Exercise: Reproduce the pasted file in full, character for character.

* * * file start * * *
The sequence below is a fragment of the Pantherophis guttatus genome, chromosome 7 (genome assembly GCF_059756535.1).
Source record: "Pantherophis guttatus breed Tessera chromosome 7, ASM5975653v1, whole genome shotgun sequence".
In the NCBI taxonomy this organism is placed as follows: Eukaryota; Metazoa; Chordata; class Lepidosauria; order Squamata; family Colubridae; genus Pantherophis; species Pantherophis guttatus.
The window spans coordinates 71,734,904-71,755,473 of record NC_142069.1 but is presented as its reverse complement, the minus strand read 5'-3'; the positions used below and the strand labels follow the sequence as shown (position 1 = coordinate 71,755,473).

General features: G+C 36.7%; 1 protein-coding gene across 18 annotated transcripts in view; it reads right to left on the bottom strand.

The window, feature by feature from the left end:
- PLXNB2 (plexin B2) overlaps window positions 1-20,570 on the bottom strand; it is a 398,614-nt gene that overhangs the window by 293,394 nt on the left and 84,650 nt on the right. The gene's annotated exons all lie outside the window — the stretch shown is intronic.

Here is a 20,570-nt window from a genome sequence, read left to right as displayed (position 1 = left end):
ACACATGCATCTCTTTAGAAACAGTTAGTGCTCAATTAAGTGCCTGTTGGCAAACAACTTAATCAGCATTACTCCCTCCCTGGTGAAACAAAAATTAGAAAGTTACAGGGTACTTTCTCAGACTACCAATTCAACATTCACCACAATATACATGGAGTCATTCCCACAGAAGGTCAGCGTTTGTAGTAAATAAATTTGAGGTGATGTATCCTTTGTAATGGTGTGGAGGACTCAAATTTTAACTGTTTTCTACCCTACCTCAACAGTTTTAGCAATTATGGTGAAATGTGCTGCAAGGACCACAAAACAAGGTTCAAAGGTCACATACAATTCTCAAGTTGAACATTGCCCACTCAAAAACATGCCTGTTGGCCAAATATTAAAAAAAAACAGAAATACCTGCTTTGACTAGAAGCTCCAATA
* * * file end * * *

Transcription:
The sequence below is a fragment of the Pantherophis guttatus genome, chromosome 7 (genome assembly GCF_059756535.1).
Source record: "Pantherophis guttatus breed Tessera chromosome 7, ASM5975653v1, whole genome shotgun sequence".
In the NCBI taxonomy this organism is placed as follows: Eukaryota; Metazoa; Chordata; class Lepidosauria; order Squamata; family Colubridae; genus Pantherophis; species Pantherophis guttatus.
The window spans coordinates 71,734,904-71,755,473 of record NC_142069.1 but is presented as its reverse complement, the minus strand read 5'-3'; the positions used below and the strand labels follow the sequence as shown (position 1 = coordinate 71,755,473).

General features: G+C 36.7%; 1 protein-coding gene across 18 annotated transcripts in view; it reads right to left on the bottom strand.

The window, feature by feature from the left end:
- PLXNB2 (plexin B2) overlaps window positions 1-20,570 on the bottom strand; it is a 398,614-nt gene that overhangs the window by 293,394 nt on the left and 84,650 nt on the right. The gene's annotated exons all lie outside the window — the stretch shown is intronic.

Here is a 20,570-nt window from a genome sequence, read left to right as displayed (position 1 = left end):
ACACATGCATCTCTTTAGAAACAGTTAGTGCTCAATTAAGTGCCTGTTGGCAAACAACTTAATCAGCATTACTCCCTCCCTGGTGAAACAAAAATTAGAAAGTTACAGGGTACTTTCTCAGACTACCAATTCAACATTCACCACAATATACATGGAGTCATTCCCACAGAAGGTCAGCGTTTGTAGTAAATAAATTTGAGGTGATGTATCCTTTGTAATGGTGTGGAGGACTCAAATTTTAACTGTTTTCTACCCTACCTCAACAGTTTTAGCAATTATGGTGAAATGTGCTGCAAGGACCACAAAACAAGGTTCAAAGGTCACATACAATTCTCAAGTTGAACATTGCCCACTCAAAAACATGCCTGTTGGCCAAATATTAAAAAAAAACAGAAATACCTGCTTTGACTAGAAGCTCCAATA